“And they’re all gone,” Pauley said of the 99 totes, “we gave the last one out (Wednesday).”
Relief efforts are pouring into West Virginia as the state, its people and its churches recover from flash floods that took 23 lives, including two children, last weekend.
Pauley said that Elkview and other churches across the state are offering not only supplies, but also emotional encouragement to flood victims.
“We’ve hugged and cried with people,” Pauley said, “We’ve had people come in and we ask them what do you need and they say ‘I don’t know.’
“We had a man come in (Wednesday). He was just so overwhelmed. His wife died two weeks ago, and (the flood) wasn’t a total loss for him, he has some people helping him, but he’s just so overwhelmed on what to do going forward that he — probably a 60-year-old man — just stood there and wept.”
The flooding from Elk River crested at 33 feet on Friday and left the central West Virginia towns of Rainelle, Richwood and Clendenin devastated.
Matthew Benefield is a minister at the North Beckley Church of Christ, 50 miles away from Rainelle. The church partnered with Churches of Christ Disaster Relief Inc. to deliver supplies to the Rainelle area.
“Rainelle and Rupert, they both got smashed,” Benefield said. “Most of the water is gone but some of the roads are gone.”
The church is driving supplies out to those who lost vehicles during the flooding and one of the volunteering men received a kiss of gratitude in return, Benefield added.
“It’s hard seeing all the hurt, but it’s nice seeing a truckload arriving every five minutes trying to help these people.”
The top item of need in Rainelle: bleach.
“They’re all wanting to clean out their houses and kill all the mold – that’s the problem,” Benefield said of citizens in the flood’s aftermath.
The 40-soul congregation offers supplies from the church building and is taking also necessities out to those who lost their cars.
Ketchum said the community as a whole is also focusing on neighbors helping neighbors.
“One guy came in and said, “All I need is water, save the rest of the stuff for people who really need it,’” the former church elder recalled. “So people aren’t being greedy and taking stuff they don’t need, and that’s one of the best ways you can help your neighbor.”
In the southeast part of the state, Disaster Assistance CoC is also sending volunteers and trucks brimming with supplies to the stricken counties. Mike Baumgartner, the president and CEO of the outreach mission, is leading a team to White Sulphur Springs on July 2.
The team is working with state Sen. John Unger to gather volunteers for cleanup, repairs, meal prep and delivery. Anyone interested in joining can email with names, contact information, days available to work and the state the group is traveling from.
“You see so many things that make you want to cry,” Pauley said, “but you see so many things that make you feel good about being a Christian. There is humanity left in the world.”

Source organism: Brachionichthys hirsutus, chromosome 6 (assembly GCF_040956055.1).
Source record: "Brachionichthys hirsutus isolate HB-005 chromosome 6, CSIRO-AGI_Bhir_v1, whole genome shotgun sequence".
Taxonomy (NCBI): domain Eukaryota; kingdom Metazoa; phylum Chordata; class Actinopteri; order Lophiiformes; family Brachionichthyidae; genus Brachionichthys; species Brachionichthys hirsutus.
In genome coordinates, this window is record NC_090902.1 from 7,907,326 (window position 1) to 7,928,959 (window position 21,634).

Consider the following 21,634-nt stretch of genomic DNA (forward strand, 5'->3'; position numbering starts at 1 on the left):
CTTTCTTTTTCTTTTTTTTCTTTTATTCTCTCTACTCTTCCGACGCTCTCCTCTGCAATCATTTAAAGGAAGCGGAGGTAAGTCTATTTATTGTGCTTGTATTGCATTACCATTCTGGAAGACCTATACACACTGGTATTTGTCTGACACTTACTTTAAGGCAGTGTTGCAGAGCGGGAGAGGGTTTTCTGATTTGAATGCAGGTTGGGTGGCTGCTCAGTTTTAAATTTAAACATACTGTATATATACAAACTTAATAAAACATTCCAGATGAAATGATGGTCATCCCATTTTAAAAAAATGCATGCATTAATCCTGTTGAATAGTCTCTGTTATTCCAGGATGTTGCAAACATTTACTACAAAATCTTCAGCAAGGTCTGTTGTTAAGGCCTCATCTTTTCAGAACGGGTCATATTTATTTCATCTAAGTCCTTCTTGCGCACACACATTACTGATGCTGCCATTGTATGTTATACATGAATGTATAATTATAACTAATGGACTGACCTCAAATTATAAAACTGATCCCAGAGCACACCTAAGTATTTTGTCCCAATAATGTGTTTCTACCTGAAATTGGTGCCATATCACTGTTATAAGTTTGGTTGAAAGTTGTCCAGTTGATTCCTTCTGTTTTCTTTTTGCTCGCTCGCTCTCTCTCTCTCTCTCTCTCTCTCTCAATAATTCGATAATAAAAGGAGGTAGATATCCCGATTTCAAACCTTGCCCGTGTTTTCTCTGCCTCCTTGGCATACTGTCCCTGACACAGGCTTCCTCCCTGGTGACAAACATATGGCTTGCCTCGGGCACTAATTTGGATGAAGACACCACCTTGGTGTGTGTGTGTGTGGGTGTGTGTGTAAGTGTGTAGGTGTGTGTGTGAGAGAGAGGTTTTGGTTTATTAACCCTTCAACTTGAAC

“The wolf shall dwell with the lamb, and the leopard shall lie down with the young goat, and the calf and the lion and the fattened calf together; and a little child shall lead them.”
— Isaiah 11:6, English Standard Version
LITTLE ROCK, Ark. — If you are a member of the Pleasant Valley Church of Christ, then chances are you’ve heard the name Rivers Clark.
Rivers is a 4-year-old girl full of energy and love for Jesus. For most of her life, she has come to church with her grandparents, Bob and Jacquie Barringer.
A little more than a year ago, she began asking her father, Ron Clark, if he would read her a Bible story before bedtime every night. Even though he himself wasn’t going to church, he agreed. Night after night of reading Bible stories to her, he began to think about his life — about things like peace, joy, happiness and of course, purpose.
After a few weeks, Rivers asked her “da-da” if he would come to church with her. He didn’t really want to, but he loves his daughter.
So he did.
He took Rivers to Bible class and then sat in the back of the auditorium, doing his best to avoid any conversations. Truth is, he felt guilty for even being in church. He thought that, in order to attend a church, you have to have your life in order. You couldn’t have a past. You had to have all of the answers. He knew that he didn’t.
But week after week, he started to notice that others there also struggled with temptations. They didn’t have it all together or have all the answers. They, too, had a past, just like him.
Slowly he started to talk with people, build relationships, attend classes and study the Scriptures with one of the ministers. One Wednesday night in the 4-year-old-class, Rivers asked the teacher the most beautiful question anyone has ever heard, “Are you going to baptize my da-da?”
A year after Ron started coming to church with his daughter, he made the decision to put Christ on in baptism for the forgiveness of his sins. He realized that his life was in need of a Savior. He found the purpose he’d always been searching for.
Just like Ron, we all have a story. We all have a past, things we aren’t proud of. Thank you, Jesus Christ, for going to the cross! Because of you, we have life. Because of you, we have hope.
Congratulations, Ron — and thank you, Rivers, for your example and influence.
STUART CASH is involvement minister for the Pleasant Valley Church of Christ in Little Rock, Ark.